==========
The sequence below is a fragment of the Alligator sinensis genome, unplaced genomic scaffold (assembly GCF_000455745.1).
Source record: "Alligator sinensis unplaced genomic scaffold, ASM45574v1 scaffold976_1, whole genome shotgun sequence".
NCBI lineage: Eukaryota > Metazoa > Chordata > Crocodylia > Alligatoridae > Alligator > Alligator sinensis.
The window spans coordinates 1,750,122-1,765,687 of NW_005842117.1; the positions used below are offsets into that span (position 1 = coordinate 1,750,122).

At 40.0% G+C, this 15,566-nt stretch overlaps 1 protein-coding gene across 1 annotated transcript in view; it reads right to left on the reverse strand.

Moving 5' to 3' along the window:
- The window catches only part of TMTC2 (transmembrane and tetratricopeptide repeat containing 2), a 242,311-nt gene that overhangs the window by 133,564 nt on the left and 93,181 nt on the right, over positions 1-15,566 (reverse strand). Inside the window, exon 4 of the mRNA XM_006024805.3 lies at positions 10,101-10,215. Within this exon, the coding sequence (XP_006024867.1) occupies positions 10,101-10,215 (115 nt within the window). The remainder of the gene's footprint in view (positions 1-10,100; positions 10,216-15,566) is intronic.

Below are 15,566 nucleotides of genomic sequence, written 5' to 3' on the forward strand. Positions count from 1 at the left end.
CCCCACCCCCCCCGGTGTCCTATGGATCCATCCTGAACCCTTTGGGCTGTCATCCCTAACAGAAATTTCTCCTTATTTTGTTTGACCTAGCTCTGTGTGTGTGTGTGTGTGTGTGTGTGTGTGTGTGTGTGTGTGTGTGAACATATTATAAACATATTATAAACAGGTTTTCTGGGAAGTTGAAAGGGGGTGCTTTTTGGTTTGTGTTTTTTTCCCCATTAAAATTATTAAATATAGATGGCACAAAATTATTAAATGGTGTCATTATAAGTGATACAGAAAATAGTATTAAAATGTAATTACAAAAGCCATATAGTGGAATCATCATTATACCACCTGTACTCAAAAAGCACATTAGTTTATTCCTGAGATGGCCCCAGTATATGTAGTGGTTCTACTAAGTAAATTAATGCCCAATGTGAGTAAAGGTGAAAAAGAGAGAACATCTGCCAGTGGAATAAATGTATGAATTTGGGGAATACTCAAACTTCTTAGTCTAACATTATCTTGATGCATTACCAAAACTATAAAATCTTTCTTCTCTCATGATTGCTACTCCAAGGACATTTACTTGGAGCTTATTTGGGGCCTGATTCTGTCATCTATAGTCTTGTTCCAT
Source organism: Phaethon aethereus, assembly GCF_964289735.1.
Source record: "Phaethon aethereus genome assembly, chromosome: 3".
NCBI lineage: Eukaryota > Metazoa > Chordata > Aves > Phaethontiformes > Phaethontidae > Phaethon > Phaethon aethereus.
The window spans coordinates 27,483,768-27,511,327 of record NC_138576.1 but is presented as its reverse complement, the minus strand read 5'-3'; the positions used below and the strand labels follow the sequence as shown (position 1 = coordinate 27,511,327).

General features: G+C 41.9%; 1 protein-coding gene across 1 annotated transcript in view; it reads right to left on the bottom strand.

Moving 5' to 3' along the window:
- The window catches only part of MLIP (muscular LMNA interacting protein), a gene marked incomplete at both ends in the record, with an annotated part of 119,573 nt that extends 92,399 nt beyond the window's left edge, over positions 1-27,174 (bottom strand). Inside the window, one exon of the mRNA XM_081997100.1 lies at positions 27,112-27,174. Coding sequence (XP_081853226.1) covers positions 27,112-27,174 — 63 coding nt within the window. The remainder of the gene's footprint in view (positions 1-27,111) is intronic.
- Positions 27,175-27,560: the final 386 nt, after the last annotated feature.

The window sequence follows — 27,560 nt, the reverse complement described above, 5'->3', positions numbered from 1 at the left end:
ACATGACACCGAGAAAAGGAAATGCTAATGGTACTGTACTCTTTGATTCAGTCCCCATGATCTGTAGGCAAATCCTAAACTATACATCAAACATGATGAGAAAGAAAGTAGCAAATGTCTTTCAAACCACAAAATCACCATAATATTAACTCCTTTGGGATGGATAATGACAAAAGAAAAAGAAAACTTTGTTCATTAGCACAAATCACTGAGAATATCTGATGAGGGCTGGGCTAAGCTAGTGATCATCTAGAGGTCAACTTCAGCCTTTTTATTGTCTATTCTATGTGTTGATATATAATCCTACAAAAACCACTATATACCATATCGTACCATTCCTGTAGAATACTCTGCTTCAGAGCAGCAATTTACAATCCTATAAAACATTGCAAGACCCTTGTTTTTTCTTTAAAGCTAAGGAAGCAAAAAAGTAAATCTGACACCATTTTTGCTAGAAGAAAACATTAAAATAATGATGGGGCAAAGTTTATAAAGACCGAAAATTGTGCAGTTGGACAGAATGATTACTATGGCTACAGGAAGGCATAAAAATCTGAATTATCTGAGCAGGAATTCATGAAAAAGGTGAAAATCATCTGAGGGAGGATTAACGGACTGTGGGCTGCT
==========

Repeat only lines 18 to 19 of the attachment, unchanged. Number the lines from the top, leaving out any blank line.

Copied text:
The window sequence follows — 27,560 nt, the reverse complement described above, 5'->3', positions numbered from 1 at the left end:
ACATGACACCGAGAAAAGGAAATGCTAATGGTACTGTACTCTTTGATTCAGTCCCCATGATCTGTAGGCAAATCCTAAACTATACATCAAACATGATGAGAAAGAAAGTAGCAAATGTCTTTCAAACCACAAAATCACCATAATATTAACTCCTTTGGGATGGATAATGACAAAAGAAAAAGAAAACTTTGTTCATTAGCACAAATCACTGAGAATATCTGATGAGGGCTGGGCTAAGCTAGTGATCATCTAGAGGTCAACTTCAGCCTTTTTATTGTCTATTCTATGTGTTGATATATAATCCTACAAAAACCACTATATACCATATCGTACCATTCCTGTAGAATACTCTGCTTCAGAGCAGCAATTTACAATCCTATAAAACATTGCAAGACCCTTGTTTTTTCTTTAAAGCTAAGGAAGCAAAAAAGTAAATCTGACACCATTTTTGCTAGAAGAAAACATTAAAATAATGATGGGGCAAAGTTTATAAAGACCGAAAATTGTGCAGTTGGACAGAATGATTACTATGGCTACAGGAAGGCATAAAAATCTGAATTATCTGAGCAGGAATTCATGAAAAAGGTGAAAATCATCTGAGGGAGGATTAACGGACTGTGGGCTGCT